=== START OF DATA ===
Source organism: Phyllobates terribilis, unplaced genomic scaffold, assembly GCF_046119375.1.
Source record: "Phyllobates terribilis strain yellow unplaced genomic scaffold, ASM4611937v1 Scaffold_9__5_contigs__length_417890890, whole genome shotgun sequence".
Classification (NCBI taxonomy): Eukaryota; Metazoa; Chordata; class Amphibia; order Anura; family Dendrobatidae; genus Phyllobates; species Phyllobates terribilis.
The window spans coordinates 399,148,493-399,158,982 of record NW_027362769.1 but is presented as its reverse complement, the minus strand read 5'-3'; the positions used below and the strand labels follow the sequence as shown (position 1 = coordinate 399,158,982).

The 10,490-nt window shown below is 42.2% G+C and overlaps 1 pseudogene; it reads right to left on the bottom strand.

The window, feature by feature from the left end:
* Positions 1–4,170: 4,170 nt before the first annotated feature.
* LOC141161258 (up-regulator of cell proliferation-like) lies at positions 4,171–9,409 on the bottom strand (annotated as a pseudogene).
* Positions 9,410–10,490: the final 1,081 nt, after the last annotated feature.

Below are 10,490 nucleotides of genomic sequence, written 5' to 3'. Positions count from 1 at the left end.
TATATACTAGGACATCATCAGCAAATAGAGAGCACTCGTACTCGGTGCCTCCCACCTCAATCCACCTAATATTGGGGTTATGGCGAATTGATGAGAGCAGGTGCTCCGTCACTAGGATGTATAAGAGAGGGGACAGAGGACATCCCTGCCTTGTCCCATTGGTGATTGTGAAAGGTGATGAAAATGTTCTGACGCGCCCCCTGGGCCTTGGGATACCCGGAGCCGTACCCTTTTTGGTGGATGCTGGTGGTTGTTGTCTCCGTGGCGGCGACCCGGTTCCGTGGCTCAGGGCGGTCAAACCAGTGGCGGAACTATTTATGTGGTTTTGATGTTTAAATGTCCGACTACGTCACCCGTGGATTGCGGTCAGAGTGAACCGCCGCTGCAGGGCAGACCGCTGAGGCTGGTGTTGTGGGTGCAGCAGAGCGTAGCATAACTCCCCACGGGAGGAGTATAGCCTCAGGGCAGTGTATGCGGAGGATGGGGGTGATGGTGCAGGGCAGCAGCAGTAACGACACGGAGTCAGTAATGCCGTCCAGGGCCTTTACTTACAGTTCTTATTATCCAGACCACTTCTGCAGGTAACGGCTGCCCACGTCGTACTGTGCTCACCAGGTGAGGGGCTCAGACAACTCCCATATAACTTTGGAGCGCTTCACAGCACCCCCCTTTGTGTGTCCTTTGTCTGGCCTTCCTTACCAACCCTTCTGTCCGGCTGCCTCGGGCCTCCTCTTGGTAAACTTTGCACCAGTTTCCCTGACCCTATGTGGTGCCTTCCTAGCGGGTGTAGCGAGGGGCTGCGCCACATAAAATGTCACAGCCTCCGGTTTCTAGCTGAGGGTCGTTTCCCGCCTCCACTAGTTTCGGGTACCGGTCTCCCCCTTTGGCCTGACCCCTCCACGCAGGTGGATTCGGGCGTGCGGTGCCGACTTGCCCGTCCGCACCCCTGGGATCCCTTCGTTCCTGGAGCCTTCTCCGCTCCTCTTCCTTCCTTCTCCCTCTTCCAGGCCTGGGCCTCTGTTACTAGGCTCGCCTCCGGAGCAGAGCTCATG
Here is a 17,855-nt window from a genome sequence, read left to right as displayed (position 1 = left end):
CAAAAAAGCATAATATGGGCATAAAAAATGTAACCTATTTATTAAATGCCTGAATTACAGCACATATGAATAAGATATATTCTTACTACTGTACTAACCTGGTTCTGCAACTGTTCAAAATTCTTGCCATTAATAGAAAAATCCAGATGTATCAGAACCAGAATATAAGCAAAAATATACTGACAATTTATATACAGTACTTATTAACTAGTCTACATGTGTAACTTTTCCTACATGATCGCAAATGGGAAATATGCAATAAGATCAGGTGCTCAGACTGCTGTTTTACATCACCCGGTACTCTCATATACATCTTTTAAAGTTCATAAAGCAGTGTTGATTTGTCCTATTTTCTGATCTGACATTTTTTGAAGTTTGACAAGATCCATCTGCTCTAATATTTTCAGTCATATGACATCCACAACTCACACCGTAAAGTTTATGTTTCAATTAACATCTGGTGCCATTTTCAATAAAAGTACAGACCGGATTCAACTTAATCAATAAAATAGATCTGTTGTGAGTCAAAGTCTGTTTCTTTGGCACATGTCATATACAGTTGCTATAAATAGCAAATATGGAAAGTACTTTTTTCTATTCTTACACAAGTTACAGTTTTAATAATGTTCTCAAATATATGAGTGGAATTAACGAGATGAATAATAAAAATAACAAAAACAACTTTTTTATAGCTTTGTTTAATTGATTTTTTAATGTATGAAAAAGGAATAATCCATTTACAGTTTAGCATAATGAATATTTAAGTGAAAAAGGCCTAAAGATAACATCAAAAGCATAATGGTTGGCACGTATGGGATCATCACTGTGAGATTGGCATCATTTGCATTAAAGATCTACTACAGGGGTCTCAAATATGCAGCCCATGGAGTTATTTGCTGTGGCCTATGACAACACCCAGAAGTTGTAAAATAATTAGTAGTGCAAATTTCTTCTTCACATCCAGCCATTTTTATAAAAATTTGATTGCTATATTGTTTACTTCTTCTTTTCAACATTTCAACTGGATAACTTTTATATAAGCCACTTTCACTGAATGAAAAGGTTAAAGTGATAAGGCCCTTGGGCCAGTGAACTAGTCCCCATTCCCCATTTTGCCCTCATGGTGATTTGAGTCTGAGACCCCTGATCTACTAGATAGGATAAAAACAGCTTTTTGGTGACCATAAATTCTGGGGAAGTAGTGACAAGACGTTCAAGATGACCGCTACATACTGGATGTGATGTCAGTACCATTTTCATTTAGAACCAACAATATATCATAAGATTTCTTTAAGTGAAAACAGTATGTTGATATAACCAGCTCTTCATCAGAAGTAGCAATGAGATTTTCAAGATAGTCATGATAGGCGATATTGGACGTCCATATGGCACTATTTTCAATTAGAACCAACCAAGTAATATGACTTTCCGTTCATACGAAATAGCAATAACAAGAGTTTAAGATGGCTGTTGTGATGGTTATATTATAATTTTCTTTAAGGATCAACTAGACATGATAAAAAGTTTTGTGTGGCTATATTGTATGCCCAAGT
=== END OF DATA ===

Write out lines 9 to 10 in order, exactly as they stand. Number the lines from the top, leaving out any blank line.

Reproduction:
* Positions 9,410–10,490: the final 1,081 nt, after the last annotated feature.

Below are 10,490 nucleotides of genomic sequence, written 5' to 3'. Positions count from 1 at the left end.